The great strength of the enneagram personality typology is that it is a dynamic, functional way of understanding personalities and how unconscious drivers affect us in the ebb and flow of everyday life. It has been used for many years, especially in the Americas, and is increasingly used by businesses as a management tool.
The principle underlying the enneagram typology is that it is in the nature of the human condition to be anxious that we will not survive and thrive. This manifests itself as the two main adrenaline- producing emotions of fear and anger, together with nagging doubts of inadequacy. For each of us, one of these is in the driver’s seat with the other two present but only in the accessory role of ‘backseat drivers’!
Our personalities are the coping strategies we have each developed to survive the world which we perceive through the lens of this emotion. They are constantly operating in everyday stress. We need them to survive, and they are an integral part of our egos. So, for instance, the ‘Achiever’ (Type 3) gathers a variety of achievements to quell the nagging anxiety of inadequacy. A lot of energy goes into this because achievements are what fills up the ‘I’m not good enough’ hole. The pressure to achieve more and more is therefore constant and unquenchable. It is exhausting. Unchallenged, it can become like an addiction and, like an addiction, everyone else can see what is happening apart from the Achiever.
The Achiever may resort to ‘spin’ or even outright deceit to keep up appearances. This in itself creates more stress as the spin must be maintained and the deceit kept hidden.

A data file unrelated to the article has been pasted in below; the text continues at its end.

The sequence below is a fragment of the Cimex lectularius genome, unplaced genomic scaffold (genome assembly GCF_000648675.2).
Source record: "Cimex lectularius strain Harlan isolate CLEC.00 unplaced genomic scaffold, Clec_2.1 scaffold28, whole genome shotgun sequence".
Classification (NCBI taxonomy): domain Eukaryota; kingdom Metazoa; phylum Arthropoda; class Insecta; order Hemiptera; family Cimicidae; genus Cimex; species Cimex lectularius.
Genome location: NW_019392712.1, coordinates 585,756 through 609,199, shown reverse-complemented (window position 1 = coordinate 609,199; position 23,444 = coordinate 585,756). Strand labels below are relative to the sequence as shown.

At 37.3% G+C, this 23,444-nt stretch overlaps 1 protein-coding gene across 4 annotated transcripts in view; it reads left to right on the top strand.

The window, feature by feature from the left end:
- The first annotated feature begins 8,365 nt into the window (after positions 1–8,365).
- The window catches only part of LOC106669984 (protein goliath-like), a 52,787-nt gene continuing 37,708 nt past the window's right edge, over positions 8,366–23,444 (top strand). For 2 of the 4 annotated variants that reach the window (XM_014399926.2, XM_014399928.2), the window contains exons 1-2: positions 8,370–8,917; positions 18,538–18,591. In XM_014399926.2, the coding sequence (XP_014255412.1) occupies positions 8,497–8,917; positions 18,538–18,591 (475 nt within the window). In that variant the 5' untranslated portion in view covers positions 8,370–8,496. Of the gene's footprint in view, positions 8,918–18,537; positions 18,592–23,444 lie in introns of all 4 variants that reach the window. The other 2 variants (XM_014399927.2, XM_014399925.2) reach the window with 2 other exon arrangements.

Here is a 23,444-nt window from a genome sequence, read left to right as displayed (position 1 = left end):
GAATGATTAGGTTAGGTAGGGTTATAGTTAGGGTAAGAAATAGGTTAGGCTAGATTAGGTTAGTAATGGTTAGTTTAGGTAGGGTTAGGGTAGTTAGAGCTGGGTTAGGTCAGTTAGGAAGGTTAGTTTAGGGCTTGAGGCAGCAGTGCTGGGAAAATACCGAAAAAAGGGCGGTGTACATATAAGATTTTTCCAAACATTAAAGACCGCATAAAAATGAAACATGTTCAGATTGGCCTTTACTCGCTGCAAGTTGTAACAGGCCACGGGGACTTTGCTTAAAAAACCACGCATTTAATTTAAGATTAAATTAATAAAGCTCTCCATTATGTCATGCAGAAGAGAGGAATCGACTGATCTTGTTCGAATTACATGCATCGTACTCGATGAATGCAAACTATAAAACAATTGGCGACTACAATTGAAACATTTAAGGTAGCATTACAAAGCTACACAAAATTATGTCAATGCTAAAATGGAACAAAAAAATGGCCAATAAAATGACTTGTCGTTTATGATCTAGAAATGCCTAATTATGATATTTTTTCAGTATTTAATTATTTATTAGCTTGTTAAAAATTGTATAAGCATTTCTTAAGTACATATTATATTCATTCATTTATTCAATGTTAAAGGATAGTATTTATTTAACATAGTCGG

The antidote is easier said than done. It is to first of all recognise what is going on. The next is to acknowledge the feelings of inadequacy which are in the driver’s seat. The next is to come to realise that who and what you are is ‘enough’. You do not need to prove anything to anybody.
But the enneagram has more to say about stress. The name ‘enneagram’ is derived from the fact that the nine (‘ennea’ is Greek for nine) personality types each move predictably into one of the other eight types when stressed. Very often this move begins to take place before one is aware of the stress. So an awareness that this move has happened can be a useful warning sign that stress levels have climbed. Sometimes this stress is necessary and unavoidable, but it is important to be aware of it so the behavioural changes do not result in even more stress.
In stress the Achiever (Type 3) moves into the Mediator (Type 9) personality. That may bring a healthy more balanced viewpoint into the situation or it may make it worse. The Mediator’s driver is anger so a sarcastic outburst could be around the corner. But the Mediator is more concerned about balance than driving things forward so the Achiever may collapse into the passive aggression of a ‘what’s the point’ frame of mind.
The direction of the arrow points towards where a personality goes when stressed. A stressed Achiever shows some similarities to a Mediator but they are not the same as a Mediator: everyone who knows them well can see they are in a bad way.
Every personality has its own distinct dynamic. But in each case it is a combination of the personality-specific driver and motivation which brings this about. Each of us will therefore have a similar response to stress to about a ninth of humanity, but most people will have a different response. The drivers and motivations for each personality type are listed with the individual personalities in Enneagram Personalities of Students.
The antidote to a personality moving into unwanted ‘stress’ mode can be to look for the ‘security’ arrow for your type and consciously cultivate the positive aspects of that personality. The ‘security’ arrow is the arrow pointing TOWARDS a particular personality type. For the Achiever that is to move out of the relentless drive of doing – or the apathy of the negative aspects of the Mediator – and into the loyalty of the Questioner (Type 6) by spending more time with valued family and friends.